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The Midnight Swim

World Premiere
  • USA
  • 2014
  • 84 mins
  • DCP
  • English
Watch the Trailer
World Premiere, Hosted by Director Sarah Adina Smith, Cinematographer/Co-Producer Shaheen Seth, and Producers Jonako Donley and Mary Pat Bentel

Any traveller faced with crossing Spirit Lake wouldn’t give it a second thought. While it is indeed a magnificent lake, it doesn’t immediately stand out from all the others. What makes it unique is hidden in its depths, far away from prying sunlight. Spirit Lake is unusually deep, so much so that no one has ever reached the bottom. The eccentric Dr. Amelia Brooks has dedicated many years of her life trying to shed some light on its inexplicable mystery. Her research site has unfortunately turned into her tomb, as she hasn’t returned to the surface since her final, fatal dive. Soon after her death, her three daughters, Annie, June, and Isa, head to Spirit Lake to rediscover their family home while being forced to face sometimes-disquieting memories and irreparable marks left by their conflicted relationship with their mother. Artist at heart, youngest sister June takes advantage of the situation to obsessively log her siblings’ every move. Her camera captures every tense moment between Annie and Isa, as well as the strange events that have started to occur since that night when the Brooks sister jokingly summoned the spirits of seven sisters that drowned in Spirit Lake. An act heavy in repercussions that led them to believe that they have awaken a maleficent presence that, having gotten their mother, is now trying to bewitch the unsuspecting trio.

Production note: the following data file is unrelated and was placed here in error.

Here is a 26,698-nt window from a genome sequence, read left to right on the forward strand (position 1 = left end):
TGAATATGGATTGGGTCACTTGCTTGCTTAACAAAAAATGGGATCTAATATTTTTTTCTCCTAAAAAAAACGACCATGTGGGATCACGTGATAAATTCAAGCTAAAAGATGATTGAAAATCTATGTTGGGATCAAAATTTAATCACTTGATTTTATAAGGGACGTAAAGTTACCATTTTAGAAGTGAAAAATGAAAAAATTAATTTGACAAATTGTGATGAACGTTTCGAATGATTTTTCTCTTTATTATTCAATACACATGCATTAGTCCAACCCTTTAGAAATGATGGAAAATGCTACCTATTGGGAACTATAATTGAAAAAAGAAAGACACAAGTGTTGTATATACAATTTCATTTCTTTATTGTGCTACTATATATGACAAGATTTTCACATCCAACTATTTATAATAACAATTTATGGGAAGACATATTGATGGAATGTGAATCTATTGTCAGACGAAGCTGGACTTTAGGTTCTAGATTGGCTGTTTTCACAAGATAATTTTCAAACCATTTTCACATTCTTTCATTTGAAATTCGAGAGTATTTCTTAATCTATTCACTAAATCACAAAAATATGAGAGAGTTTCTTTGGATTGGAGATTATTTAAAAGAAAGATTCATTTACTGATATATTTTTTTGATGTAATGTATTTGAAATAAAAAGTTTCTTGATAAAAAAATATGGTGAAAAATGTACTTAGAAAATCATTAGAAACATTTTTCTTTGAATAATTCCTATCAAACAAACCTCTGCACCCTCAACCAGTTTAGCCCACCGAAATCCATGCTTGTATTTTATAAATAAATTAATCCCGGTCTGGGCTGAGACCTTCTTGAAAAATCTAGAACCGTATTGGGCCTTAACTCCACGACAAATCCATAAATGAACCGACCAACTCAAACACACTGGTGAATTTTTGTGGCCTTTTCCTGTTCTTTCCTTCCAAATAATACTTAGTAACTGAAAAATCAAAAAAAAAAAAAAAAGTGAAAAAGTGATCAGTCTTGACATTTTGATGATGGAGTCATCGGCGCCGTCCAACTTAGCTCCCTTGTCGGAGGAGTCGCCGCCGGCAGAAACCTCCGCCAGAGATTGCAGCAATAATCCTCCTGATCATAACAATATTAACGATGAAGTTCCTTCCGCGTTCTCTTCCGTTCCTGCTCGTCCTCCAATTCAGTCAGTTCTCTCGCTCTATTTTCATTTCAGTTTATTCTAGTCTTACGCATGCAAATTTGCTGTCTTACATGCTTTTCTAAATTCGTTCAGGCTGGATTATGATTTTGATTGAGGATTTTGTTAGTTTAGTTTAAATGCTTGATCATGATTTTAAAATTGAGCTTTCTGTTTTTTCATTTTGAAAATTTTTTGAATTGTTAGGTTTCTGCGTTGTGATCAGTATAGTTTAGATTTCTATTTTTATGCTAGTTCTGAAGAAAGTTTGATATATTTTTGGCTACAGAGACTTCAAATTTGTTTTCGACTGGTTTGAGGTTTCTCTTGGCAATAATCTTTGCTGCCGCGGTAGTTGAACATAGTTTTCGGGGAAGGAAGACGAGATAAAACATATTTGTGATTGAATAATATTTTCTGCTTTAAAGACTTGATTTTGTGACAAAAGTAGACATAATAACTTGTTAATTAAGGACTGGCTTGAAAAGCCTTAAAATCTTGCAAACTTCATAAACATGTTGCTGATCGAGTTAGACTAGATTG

Transporting its audience to a place drenched in the supernatural, THE MIDNIGHT SWIM dances a nocturnal waltz with the unknown. A phantasmagoric atmosphere reminiscent of PICNIC AT HANGING ROCK emanates from this brilliant debut feature. The realism of its documentary-like imagery shrouds an invisible fairy-tale world. The over-exploited “found footage” sub-genre is approached here in a welcome new way. It brings the genre back to ground zero, stripping it of eye-catching effects that would hinder the narrative in favour of aesthetics. The same goes for the fantastic element, which director Sarah Adina Smith holds purposely holds back to keep the audience focused on the touching, Bergmanesque tale of three women confronting a past with which they’re trying to make peace. An approach similar to that of TOAD ROAD generates a duality between folkloric beliefs and the growing insanity of the heartwarming and enigmatic June (the amazing Lindsay Burdge). Like old folk legend told under sparkling stars, THE MIDNIGHT SWIM will captivate you as few other features this year will. Let yourselves be swayed by the unpredictable currant of Spirit Lake.

— Simon Laperrière